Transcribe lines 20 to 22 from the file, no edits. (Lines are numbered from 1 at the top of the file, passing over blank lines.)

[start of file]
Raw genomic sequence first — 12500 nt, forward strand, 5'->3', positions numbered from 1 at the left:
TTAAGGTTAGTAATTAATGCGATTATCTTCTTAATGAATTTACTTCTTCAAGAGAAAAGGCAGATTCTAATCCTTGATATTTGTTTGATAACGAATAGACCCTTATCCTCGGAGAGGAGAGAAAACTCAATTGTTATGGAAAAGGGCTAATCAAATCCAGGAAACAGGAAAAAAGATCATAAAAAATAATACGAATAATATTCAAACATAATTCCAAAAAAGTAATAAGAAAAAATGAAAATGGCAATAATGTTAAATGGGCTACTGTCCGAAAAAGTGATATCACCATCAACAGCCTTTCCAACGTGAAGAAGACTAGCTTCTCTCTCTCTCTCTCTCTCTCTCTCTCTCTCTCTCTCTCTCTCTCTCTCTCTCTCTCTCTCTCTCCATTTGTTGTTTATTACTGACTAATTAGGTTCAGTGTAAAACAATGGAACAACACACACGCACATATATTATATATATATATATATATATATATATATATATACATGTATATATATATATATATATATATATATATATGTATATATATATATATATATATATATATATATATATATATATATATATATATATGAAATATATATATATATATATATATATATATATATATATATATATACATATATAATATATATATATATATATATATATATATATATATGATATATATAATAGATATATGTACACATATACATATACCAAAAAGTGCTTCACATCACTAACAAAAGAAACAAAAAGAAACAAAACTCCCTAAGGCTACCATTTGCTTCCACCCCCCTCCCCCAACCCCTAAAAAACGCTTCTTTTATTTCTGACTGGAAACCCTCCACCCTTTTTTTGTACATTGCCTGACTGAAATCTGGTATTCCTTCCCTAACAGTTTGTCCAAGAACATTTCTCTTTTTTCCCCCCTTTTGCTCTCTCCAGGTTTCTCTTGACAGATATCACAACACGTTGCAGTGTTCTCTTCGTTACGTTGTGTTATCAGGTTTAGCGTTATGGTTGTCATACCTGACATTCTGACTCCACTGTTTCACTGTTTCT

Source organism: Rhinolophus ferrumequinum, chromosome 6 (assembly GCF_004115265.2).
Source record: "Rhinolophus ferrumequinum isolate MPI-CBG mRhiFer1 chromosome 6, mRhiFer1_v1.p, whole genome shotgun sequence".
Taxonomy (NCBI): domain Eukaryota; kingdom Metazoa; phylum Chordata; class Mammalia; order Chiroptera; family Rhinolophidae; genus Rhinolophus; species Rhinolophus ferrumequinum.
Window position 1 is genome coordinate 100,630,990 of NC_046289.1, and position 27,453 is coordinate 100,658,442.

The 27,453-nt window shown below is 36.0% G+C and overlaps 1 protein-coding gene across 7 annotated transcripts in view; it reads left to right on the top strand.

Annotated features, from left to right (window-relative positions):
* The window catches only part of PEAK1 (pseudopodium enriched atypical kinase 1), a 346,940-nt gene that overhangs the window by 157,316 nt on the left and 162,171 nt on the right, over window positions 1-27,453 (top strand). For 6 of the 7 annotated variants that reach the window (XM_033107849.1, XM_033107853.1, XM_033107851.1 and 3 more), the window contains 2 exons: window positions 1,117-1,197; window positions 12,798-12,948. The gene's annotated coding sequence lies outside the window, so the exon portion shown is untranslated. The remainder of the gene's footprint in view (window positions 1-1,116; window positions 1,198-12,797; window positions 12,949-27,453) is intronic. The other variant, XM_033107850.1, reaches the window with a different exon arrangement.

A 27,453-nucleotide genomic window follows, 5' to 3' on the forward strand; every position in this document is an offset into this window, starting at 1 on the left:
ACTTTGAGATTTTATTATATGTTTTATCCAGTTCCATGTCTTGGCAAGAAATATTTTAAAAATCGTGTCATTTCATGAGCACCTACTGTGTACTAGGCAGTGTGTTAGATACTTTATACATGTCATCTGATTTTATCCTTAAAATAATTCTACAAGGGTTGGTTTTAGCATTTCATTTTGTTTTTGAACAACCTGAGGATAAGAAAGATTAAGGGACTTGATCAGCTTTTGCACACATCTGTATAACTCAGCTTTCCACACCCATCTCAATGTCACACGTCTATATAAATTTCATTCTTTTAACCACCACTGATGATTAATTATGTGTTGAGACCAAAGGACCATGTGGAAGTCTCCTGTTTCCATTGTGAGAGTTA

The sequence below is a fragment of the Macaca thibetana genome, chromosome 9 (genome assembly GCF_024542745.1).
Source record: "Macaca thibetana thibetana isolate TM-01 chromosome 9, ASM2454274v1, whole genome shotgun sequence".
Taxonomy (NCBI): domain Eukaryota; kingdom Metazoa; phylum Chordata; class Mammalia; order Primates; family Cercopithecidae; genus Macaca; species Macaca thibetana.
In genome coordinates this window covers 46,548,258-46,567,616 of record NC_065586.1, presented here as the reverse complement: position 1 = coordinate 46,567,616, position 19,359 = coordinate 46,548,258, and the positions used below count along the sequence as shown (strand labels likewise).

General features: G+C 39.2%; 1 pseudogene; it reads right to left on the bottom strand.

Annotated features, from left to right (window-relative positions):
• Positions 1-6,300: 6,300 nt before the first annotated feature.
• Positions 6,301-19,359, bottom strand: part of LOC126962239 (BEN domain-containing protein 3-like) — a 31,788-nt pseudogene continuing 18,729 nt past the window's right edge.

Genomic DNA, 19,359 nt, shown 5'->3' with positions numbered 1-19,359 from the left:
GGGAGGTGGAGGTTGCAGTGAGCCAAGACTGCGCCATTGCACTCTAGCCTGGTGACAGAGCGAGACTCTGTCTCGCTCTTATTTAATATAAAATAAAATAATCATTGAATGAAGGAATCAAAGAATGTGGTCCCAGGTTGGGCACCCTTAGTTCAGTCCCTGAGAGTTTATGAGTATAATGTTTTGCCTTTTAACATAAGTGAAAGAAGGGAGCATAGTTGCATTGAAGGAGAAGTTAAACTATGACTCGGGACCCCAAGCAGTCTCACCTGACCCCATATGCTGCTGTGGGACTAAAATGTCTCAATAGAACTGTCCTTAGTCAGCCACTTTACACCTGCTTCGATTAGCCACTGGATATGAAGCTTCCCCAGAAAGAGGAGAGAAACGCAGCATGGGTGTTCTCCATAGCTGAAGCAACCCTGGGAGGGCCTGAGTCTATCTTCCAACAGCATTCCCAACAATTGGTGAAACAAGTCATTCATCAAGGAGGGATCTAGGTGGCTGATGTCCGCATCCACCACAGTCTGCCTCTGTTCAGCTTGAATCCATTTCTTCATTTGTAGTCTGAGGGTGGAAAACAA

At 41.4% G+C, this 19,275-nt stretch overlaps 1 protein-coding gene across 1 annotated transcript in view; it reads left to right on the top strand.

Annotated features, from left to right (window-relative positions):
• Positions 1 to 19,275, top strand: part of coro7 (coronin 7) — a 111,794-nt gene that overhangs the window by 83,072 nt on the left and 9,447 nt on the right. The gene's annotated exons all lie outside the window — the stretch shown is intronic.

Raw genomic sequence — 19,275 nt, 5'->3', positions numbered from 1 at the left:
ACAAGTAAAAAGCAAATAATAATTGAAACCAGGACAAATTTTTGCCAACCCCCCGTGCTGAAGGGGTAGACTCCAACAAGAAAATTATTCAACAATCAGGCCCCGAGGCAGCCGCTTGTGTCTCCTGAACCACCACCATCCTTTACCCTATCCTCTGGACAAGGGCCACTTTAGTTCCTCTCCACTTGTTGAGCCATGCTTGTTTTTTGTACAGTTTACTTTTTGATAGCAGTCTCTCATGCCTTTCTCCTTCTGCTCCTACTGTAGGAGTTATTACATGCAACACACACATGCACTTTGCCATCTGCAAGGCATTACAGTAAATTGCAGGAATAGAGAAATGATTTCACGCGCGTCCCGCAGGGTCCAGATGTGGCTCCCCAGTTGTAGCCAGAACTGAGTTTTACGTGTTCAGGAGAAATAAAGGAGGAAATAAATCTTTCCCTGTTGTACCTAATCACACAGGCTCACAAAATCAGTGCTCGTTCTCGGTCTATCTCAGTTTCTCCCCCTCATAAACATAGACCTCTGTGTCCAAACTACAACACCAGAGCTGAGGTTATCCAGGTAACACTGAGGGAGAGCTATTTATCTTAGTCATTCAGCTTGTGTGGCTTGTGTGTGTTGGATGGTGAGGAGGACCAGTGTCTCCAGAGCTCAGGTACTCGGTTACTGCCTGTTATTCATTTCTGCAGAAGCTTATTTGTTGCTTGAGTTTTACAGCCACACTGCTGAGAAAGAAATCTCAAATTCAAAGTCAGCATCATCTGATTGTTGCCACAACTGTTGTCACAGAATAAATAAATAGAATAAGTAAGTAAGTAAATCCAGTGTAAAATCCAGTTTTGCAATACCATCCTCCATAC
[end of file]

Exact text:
Genomic DNA, 19,359 nt, shown 5'->3' with positions numbered 1-19,359 from the left:
GGGAGGTGGAGGTTGCAGTGAGCCAAGACTGCGCCATTGCACTCTAGCCTGGTGACAGAGCGAGACTCTGTCTCGCTCTTATTTAATATAAAATAAAATAATCATTGAATGAAGGAATCAAAGAATGTGGTCCCAGGTTGGGCACCCTTAGTTCAGTCCCTGAGAGTTTATGAGTATAATGTTTTGCCTTTTAACATAAGTGAAAGAAGGGAGCATAGTTGCATTGAAGGAGAAGTTAAACTATGACTCGGGACCCCAAGCAGTCTCACCTGACCCCATATGCTGCTGTGGGACTAAAATGTCTCAATAGAACTGTCCTTAGTCAGCCACTTTACACCTGCTTCGATTAGCCACTGGATATGAAGCTTCCCCAGAAAGAGGAGAGAAACGCAGCATGGGTGTTCTCCATAGCTGAAGCAACCCTGGGAGGGCCTGAGTCTATCTTCCAACAGCATTCCCAACAATTGGTGAAACAAGTCATTCATCAAGGAGGGATCTAGGTGGCTGATGTCCGCATCCACCACAGTCTGCCTCTGTTCAGCTTGAATCCATTTCTTCATTTGTAGTCTGAGGGTGGAAAACAA

At 41.4% G+C, this 19,275-nt stretch overlaps 1 protein-coding gene across 1 annotated transcript in view; it reads left to right on the top strand.